The day of the fight arrived, but the massive infusion of sports-loving visitors which the townspeople had expected never materialized. On the morning of the fight only 1,500 people had paid from $20 to $50 for a ticket. Another 6,000 paid their way in by fight time, but 4,000 other fans-undeterred by warning shots fired over their heads by Internal Revenue agents present to safeguard the government's share of the receipts-smashed down a wall and poured into the arena.

Not only was the promotion of the fight badly managed from the outset, but the bout itself was hardly one of Dempsey's finest title defenses. Gibbons, a 34-year-old St. Paul, Minnesota, campaigner, followed a simple battle plan against Dempsey: survival at all costs. When Dempsey attempted to corner him, Gibbons backpedaled and skirted away. When Dempsey did manage to close with him, Gibbons clinched, grabbed and held on (25) for dear life. Dempsey landed a few solid wallops to Gibbon's head, but those blows only fortified the challenger's determination not to mix it up with the champion.

Dempsey was still the fearsome mauler whose devastating fists had cut a swath through the heavyweight ranks on his way to the title, which he captured in 1919 by handing Jess Willard a frightful beating. But he just couldn't catch Gibbons and had to settle for a decision at the end of the 15-round fight. He then headed back to his dressing room.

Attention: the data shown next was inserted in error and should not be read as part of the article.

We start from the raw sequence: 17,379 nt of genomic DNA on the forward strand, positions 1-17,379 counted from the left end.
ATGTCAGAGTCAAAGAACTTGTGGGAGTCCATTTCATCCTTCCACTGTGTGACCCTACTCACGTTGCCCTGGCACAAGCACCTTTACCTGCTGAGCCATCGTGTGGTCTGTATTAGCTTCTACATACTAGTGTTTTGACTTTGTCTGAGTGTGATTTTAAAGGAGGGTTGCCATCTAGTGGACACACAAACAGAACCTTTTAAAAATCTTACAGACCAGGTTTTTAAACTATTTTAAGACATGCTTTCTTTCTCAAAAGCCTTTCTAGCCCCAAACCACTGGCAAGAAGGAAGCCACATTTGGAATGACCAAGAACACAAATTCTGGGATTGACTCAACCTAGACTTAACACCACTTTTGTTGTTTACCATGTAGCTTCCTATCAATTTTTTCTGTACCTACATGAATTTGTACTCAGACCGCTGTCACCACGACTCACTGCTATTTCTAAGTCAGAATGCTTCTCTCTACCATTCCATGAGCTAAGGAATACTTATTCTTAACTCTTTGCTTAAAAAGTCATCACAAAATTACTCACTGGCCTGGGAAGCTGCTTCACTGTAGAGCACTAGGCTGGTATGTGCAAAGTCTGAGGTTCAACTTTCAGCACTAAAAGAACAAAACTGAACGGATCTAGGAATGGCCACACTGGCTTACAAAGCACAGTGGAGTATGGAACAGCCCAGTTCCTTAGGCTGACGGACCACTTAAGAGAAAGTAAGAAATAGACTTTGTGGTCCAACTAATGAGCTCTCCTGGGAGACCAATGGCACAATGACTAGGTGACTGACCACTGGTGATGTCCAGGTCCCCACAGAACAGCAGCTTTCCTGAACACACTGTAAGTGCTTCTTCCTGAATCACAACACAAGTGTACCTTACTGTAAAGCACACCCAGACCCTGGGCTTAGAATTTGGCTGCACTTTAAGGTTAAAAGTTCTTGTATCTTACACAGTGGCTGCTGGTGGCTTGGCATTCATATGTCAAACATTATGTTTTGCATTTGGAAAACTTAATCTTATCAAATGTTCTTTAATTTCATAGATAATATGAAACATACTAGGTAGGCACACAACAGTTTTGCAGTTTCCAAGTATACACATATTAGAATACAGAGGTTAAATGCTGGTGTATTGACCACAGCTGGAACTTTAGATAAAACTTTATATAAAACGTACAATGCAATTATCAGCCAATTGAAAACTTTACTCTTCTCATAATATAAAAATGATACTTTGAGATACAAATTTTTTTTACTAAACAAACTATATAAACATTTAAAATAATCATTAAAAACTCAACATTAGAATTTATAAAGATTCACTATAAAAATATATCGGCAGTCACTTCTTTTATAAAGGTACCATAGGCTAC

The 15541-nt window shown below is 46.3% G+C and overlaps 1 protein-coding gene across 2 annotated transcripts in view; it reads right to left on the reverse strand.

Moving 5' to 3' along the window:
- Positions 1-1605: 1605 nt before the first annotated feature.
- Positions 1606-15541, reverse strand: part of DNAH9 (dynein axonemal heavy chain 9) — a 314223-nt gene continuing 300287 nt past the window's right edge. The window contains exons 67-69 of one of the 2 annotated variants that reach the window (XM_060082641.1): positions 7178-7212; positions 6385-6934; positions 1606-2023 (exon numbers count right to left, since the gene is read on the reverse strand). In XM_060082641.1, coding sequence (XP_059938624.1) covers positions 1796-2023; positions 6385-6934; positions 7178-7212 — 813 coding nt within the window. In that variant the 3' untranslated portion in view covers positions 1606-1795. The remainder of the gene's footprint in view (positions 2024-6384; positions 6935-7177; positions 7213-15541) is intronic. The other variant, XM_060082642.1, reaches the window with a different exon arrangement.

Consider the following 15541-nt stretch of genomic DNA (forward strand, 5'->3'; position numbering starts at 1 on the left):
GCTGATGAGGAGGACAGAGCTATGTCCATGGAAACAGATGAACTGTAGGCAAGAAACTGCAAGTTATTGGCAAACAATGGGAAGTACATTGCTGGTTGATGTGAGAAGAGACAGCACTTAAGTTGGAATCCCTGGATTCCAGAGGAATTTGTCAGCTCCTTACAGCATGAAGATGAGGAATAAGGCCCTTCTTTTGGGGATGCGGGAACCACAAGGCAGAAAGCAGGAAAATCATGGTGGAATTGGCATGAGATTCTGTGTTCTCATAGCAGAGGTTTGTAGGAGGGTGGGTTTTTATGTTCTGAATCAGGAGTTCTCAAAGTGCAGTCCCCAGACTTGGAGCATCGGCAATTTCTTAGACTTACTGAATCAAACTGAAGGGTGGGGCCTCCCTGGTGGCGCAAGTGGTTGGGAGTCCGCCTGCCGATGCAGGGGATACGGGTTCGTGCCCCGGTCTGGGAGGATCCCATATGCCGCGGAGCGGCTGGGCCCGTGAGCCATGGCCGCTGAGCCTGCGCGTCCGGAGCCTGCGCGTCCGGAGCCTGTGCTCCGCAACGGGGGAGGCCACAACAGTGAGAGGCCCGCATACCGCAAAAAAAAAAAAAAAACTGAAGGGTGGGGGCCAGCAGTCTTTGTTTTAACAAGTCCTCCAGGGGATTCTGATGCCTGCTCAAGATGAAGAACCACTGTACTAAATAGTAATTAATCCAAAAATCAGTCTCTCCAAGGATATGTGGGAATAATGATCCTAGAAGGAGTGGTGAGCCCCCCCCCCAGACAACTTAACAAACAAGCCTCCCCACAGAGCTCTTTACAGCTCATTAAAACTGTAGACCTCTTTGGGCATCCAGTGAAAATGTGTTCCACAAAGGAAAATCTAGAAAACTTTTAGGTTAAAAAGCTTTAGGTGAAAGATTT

Kearns, meanwhile, had stuffed some $80,000 in greenbacks and silver dollars out of the $201,000 in gate receipts into canvas bags. After he located Dempsey, the two hid in the basement of a barbershop while they awaited the departure of an eastbound train. The pair, clutching the bulging bags of money, boarded the train only moments ahead of the angry promoters.

After the fight Gibbons, Dempsey, and Shelby went their separate ways. Gibbons had often said he would fight Dempsey for nothing; a crack at the title was payment enough. He got his wish. Three years later Dempsey lost the championship to Gene Tunney, he failed to regain it a year later, but remained active a few more years after that before retiring for good.

Shelby, the little boom town that had attempted to join the world of big time promotions, took the worst beating of all. Dempsey had not been able to knock out Gibbons, but Kearns had succeeded in knocking out Shelby. Mortgage holders, anxious to salvage their investments, dismantled the arena for the lumber; three of the town's banks failed; and businesses went bankrupt. The once-promising oil strike dried up, the population dwindled, and Shelby was left with the reputation of being the dupe in one of boxing's greatest promotional disasters. Perhaps it was a mark of the times; America in the Roaring Twenties was a carefree society full of glamour, fads, and the desire for riches.

A few years ago Dempsey reclined in his seat at a table in the New York restaurant which he managed and recalled the Shelby fight.

"That was something," said Dempsey, his hair laced with gray and his features bearing the scars he received in the ring. "It could only have happened in those days."